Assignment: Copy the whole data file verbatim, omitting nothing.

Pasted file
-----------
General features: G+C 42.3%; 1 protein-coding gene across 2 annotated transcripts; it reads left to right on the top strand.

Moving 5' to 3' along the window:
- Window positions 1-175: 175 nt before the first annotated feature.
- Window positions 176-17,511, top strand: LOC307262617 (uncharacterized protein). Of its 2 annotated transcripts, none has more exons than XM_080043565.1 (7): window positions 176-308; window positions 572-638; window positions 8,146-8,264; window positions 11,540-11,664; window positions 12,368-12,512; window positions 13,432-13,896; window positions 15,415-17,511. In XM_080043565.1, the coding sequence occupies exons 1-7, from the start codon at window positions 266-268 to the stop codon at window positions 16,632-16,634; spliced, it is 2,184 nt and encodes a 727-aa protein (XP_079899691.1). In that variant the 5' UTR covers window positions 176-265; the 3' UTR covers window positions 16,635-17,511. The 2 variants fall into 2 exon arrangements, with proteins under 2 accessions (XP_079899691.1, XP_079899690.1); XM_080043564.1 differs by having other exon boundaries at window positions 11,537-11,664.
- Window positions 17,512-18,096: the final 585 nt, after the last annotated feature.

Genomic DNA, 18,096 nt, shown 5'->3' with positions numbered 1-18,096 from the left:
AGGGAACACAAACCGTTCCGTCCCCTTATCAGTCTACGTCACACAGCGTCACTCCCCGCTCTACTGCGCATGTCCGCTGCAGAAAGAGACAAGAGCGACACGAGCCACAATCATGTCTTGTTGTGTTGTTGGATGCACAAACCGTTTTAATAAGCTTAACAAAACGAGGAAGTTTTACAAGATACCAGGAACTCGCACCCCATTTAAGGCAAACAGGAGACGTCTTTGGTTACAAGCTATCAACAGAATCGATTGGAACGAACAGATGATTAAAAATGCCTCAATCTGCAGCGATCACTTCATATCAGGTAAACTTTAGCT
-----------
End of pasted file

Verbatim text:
General features: G+C 42.3%; 1 protein-coding gene across 2 annotated transcripts; it reads left to right on the top strand.

Moving 5' to 3' along the window:
- Window positions 1-175: 175 nt before the first annotated feature.
- Window positions 176-17,511, top strand: LOC307262617 (uncharacterized protein). Of its 2 annotated transcripts, none has more exons than XM_080043565.1 (7): window positions 176-308; window positions 572-638; window positions 8,146-8,264; window positions 11,540-11,664; window positions 12,368-12,512; window positions 13,432-13,896; window positions 15,415-17,511. In XM_080043565.1, the coding sequence occupies exons 1-7, from the start codon at window positions 266-268 to the stop codon at window positions 16,632-16,634; spliced, it is 2,184 nt and encodes a 727-aa protein (XP_079899691.1). In that variant the 5' UTR covers window positions 176-265; the 3' UTR covers window positions 16,635-17,511. The 2 variants fall into 2 exon arrangements, with proteins under 2 accessions (XP_079899691.1, XP_079899690.1); XM_080043564.1 differs by having other exon boundaries at window positions 11,537-11,664.
- Window positions 17,512-18,096: the final 585 nt, after the last annotated feature.

Genomic DNA, 18,096 nt, shown 5'->3' with positions numbered 1-18,096 from the left:
AGGGAACACAAACCGTTCCGTCCCCTTATCAGTCTACGTCACACAGCGTCACTCCCCGCTCTACTGCGCATGTCCGCTGCAGAAAGAGACAAGAGCGACACGAGCCACAATCATGTCTTGTTGTGTTGTTGGATGCACAAACCGTTTTAATAAGCTTAACAAAACGAGGAAGTTTTACAAGATACCAGGAACTCGCACCCCATTTAAGGCAAACAGGAGACGTCTTTGGTTACAAGCTATCAACAGAATCGATTGGAACGAACAGATGATTAAAAATGCCTCAATCTGCAGCGATCACTTCATATCAGGTAAACTTTAGCT